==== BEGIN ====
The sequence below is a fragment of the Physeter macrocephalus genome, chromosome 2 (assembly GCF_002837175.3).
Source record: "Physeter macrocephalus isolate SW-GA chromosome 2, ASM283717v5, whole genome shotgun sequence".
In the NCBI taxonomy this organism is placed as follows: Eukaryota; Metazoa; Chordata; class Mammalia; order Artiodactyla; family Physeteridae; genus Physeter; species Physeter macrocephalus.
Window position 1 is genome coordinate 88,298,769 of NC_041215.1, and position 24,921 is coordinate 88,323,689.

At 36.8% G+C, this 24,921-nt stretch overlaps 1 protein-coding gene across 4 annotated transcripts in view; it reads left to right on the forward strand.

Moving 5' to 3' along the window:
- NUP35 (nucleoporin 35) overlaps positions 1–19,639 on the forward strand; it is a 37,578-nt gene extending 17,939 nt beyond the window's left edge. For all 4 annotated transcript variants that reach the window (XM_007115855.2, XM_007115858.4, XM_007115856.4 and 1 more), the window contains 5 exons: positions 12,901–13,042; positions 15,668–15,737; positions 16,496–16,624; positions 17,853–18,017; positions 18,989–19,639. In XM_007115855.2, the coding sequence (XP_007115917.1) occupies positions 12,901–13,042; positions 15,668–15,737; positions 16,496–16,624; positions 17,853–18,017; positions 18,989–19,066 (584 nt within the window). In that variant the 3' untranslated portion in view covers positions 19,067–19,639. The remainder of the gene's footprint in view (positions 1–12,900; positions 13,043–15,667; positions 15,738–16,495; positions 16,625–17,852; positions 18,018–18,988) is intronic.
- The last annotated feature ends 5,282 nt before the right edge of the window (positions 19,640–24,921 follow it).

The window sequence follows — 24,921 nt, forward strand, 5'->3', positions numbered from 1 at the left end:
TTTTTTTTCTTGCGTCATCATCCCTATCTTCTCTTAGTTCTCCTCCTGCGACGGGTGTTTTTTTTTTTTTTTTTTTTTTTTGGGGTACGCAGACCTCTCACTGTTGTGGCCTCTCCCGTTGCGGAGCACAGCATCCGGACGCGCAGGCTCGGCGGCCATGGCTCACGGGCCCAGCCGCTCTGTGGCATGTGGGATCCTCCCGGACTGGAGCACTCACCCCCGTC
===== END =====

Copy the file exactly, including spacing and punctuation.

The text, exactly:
The sequence below is a fragment of the Physeter macrocephalus genome, chromosome 2 (assembly GCF_002837175.3).
Source record: "Physeter macrocephalus isolate SW-GA chromosome 2, ASM283717v5, whole genome shotgun sequence".
In the NCBI taxonomy this organism is placed as follows: Eukaryota; Metazoa; Chordata; class Mammalia; order Artiodactyla; family Physeteridae; genus Physeter; species Physeter macrocephalus.
Window position 1 is genome coordinate 88,298,769 of NC_041215.1, and position 24,921 is coordinate 88,323,689.

At 36.8% G+C, this 24,921-nt stretch overlaps 1 protein-coding gene across 4 annotated transcripts in view; it reads left to right on the forward strand.

Moving 5' to 3' along the window:
- NUP35 (nucleoporin 35) overlaps positions 1–19,639 on the forward strand; it is a 37,578-nt gene extending 17,939 nt beyond the window's left edge. For all 4 annotated transcript variants that reach the window (XM_007115855.2, XM_007115858.4, XM_007115856.4 and 1 more), the window contains 5 exons: positions 12,901–13,042; positions 15,668–15,737; positions 16,496–16,624; positions 17,853–18,017; positions 18,989–19,639. In XM_007115855.2, the coding sequence (XP_007115917.1) occupies positions 12,901–13,042; positions 15,668–15,737; positions 16,496–16,624; positions 17,853–18,017; positions 18,989–19,066 (584 nt within the window). In that variant the 3' untranslated portion in view covers positions 19,067–19,639. The remainder of the gene's footprint in view (positions 1–12,900; positions 13,043–15,667; positions 15,738–16,495; positions 16,625–17,852; positions 18,018–18,988) is intronic.
- The last annotated feature ends 5,282 nt before the right edge of the window (positions 19,640–24,921 follow it).

The window sequence follows — 24,921 nt, forward strand, 5'->3', positions numbered from 1 at the left end:
TTTTTTTTCTTGCGTCATCATCCCTATCTTCTCTTAGTTCTCCTCCTGCGACGGGTGTTTTTTTTTTTTTTTTTTTTTTTTGGGGTACGCAGACCTCTCACTGTTGTGGCCTCTCCCGTTGCGGAGCACAGCATCCGGACGCGCAGGCTCGGCGGCCATGGCTCACGGGCCCAGCCGCTCTGTGGCATGTGGGATCCTCCCGGACTGGAGCACTCACCCCCGTC